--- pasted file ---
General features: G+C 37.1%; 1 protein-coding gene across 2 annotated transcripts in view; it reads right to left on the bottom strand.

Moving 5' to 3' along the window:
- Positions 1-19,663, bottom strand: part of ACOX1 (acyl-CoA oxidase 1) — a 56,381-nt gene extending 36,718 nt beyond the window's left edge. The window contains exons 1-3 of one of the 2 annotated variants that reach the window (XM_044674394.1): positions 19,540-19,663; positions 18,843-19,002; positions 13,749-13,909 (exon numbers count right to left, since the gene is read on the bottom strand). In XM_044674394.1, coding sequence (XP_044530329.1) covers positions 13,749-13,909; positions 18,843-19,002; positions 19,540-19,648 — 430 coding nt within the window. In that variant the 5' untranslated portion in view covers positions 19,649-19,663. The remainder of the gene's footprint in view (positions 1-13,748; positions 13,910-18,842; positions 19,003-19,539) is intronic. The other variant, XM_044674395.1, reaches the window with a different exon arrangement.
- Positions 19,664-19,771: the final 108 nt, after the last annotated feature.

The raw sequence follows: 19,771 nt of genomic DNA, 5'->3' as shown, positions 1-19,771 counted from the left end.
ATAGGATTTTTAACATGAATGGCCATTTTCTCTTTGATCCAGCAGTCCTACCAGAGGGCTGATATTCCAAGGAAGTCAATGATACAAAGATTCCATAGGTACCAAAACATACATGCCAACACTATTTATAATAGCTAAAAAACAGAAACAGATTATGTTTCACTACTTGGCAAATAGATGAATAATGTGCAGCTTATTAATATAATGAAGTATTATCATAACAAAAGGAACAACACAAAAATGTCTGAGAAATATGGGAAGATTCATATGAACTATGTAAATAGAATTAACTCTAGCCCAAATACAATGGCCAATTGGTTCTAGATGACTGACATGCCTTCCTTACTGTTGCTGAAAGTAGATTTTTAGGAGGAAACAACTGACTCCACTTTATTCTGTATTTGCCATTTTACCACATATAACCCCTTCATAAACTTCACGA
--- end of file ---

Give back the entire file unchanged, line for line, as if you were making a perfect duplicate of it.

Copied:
General features: G+C 37.1%; 1 protein-coding gene across 2 annotated transcripts in view; it reads right to left on the bottom strand.

Moving 5' to 3' along the window:
- Positions 1-19,663, bottom strand: part of ACOX1 (acyl-CoA oxidase 1) — a 56,381-nt gene extending 36,718 nt beyond the window's left edge. The window contains exons 1-3 of one of the 2 annotated variants that reach the window (XM_044674394.1): positions 19,540-19,663; positions 18,843-19,002; positions 13,749-13,909 (exon numbers count right to left, since the gene is read on the bottom strand). In XM_044674394.1, coding sequence (XP_044530329.1) covers positions 13,749-13,909; positions 18,843-19,002; positions 19,540-19,648 — 430 coding nt within the window. In that variant the 5' untranslated portion in view covers positions 19,649-19,663. The remainder of the gene's footprint in view (positions 1-13,748; positions 13,910-18,842; positions 19,003-19,539) is intronic. The other variant, XM_044674395.1, reaches the window with a different exon arrangement.
- Positions 19,664-19,771: the final 108 nt, after the last annotated feature.

The raw sequence follows: 19,771 nt of genomic DNA, 5'->3' as shown, positions 1-19,771 counted from the left end.
ATAGGATTTTTAACATGAATGGCCATTTTCTCTTTGATCCAGCAGTCCTACCAGAGGGCTGATATTCCAAGGAAGTCAATGATACAAAGATTCCATAGGTACCAAAACATACATGCCAACACTATTTATAATAGCTAAAAAACAGAAACAGATTATGTTTCACTACTTGGCAAATAGATGAATAATGTGCAGCTTATTAATATAATGAAGTATTATCATAACAAAAGGAACAACACAAAAATGTCTGAGAAATATGGGAAGATTCATATGAACTATGTAAATAGAATTAACTCTAGCCCAAATACAATGGCCAATTGGTTCTAGATGACTGACATGCCTTCCTTACTGTTGCTGAAAGTAGATTTTTAGGAGGAAACAACTGACTCCACTTTATTCTGTATTTGCCATTTTACCACATATAACCCCTTCATAAACTTCACGA